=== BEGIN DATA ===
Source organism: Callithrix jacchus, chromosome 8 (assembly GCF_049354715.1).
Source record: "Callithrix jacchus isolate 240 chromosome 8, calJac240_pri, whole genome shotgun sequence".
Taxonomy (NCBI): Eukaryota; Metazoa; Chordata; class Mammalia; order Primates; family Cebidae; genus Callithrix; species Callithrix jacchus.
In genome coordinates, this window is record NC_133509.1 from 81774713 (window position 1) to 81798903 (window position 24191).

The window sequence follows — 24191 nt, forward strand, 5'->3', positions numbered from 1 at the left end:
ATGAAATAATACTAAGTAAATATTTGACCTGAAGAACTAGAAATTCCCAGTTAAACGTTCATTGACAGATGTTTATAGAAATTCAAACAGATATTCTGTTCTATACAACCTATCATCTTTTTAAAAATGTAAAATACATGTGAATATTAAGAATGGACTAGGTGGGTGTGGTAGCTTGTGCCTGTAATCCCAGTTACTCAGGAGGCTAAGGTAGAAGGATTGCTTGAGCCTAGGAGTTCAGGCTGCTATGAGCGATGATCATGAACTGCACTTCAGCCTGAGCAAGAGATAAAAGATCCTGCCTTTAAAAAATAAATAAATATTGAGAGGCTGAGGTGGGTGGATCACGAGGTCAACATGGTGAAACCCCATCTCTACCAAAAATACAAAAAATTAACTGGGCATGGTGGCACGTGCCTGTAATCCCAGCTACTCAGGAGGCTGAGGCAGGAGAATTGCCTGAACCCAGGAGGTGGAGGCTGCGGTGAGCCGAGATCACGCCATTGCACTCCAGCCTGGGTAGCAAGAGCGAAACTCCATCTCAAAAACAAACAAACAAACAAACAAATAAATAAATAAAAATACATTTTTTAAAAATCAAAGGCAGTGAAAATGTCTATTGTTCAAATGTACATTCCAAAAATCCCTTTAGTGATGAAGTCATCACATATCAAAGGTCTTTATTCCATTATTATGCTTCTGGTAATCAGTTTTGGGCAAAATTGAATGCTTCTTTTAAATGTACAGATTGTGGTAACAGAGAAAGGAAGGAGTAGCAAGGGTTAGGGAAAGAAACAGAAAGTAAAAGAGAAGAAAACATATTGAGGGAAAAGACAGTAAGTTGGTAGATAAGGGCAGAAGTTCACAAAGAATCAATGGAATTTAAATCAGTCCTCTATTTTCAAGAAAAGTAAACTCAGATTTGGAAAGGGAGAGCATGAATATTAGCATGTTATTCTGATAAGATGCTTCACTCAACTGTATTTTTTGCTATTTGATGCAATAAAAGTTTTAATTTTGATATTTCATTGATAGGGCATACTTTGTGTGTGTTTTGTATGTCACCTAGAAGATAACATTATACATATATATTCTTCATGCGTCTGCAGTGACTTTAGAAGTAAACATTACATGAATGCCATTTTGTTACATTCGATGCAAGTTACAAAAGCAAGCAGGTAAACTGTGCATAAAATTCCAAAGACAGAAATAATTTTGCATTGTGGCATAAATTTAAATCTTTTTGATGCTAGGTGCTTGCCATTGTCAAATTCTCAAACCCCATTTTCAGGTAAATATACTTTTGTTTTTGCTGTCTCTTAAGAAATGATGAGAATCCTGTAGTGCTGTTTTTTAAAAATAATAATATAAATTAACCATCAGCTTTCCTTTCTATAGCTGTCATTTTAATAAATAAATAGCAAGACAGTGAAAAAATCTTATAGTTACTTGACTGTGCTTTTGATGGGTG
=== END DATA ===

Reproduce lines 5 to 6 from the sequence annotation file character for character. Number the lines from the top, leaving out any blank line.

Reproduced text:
The window sequence follows — 24191 nt, forward strand, 5'->3', positions numbered from 1 at the left end:
ATGAAATAATACTAAGTAAATATTTGACCTGAAGAACTAGAAATTCCCAGTTAAACGTTCATTGACAGATGTTTATAGAAATTCAAACAGATATTCTGTTCTATACAACCTATCATCTTTTTAAAAATGTAAAATACATGTGAATATTAAGAATGGACTAGGTGGGTGTGGTAGCTTGTGCCTGTAATCCCAGTTACTCAGGAGGCTAAGGTAGAAGGATTGCTTGAGCCTAGGAGTTCAGGCTGCTATGAGCGATGATCATGAACTGCACTTCAGCCTGAGCAAGAGATAAAAGATCCTGCCTTTAAAAAATAAATAAATATTGAGAGGCTGAGGTGGGTGGATCACGAGGTCAACATGGTGAAACCCCATCTCTACCAAAAATACAAAAAATTAACTGGGCATGGTGGCACGTGCCTGTAATCCCAGCTACTCAGGAGGCTGAGGCAGGAGAATTGCCTGAACCCAGGAGGTGGAGGCTGCGGTGAGCCGAGATCACGCCATTGCACTCCAGCCTGGGTAGCAAGAGCGAAACTCCATCTCAAAAACAAACAAACAAACAAACAAATAAATAAATAAAAATACATTTTTTAAAAATCAAAGGCAGTGAAAATGTCTATTGTTCAAATGTACATTCCAAAAATCCCTTTAGTGATGAAGTCATCACATATCAAAGGTCTTTATTCCATTATTATGCTTCTGGTAATCAGTTTTGGGCAAAATTGAATGCTTCTTTTAAATGTACAGATTGTGGTAACAGAGAAAGGAAGGAGTAGCAAGGGTTAGGGAAAGAAACAGAAAGTAAAAGAGAAGAAAACATATTGAGGGAAAAGACAGTAAGTTGGTAGATAAGGGCAGAAGTTCACAAAGAATCAATGGAATTTAAATCAGTCCTCTATTTTCAAGAAAAGTAAACTCAGATTTGGAAAGGGAGAGCATGAATATTAGCATGTTATTCTGATAAGATGCTTCACTCAACTGTATTTTTTGCTATTTGATGCAATAAAAGTTTTAATTTTGATATTTCATTGATAGGGCATACTTTGTGTGTGTTTTGTATGTCACCTAGAAGATAACATTATACATATATATTCTTCATGCGTCTGCAGTGACTTTAGAAGTAAACATTACATGAATGCCATTTTGTTACATTCGATGCAAGTTACAAAAGCAAGCAGGTAAACTGTGCATAAAATTCCAAAGACAGAAATAATTTTGCATTGTGGCATAAATTTAAATCTTTTTGATGCTAGGTGCTTGCCATTGTCAAATTCTCAAACCCCATTTTCAGGTAAATATACTTTTGTTTTTGCTGTCTCTTAAGAAATGATGAGAATCCTGTAGTGCTGTTTTTTAAAAATAATAATATAAATTAACCATCAGCTTTCCTTTCTATAGCTGTCATTTTAATAAATAAATAGCAAGACAGTGAAAAAATCTTATAGTTACTTGACTGTGCTTTTGATGGGTG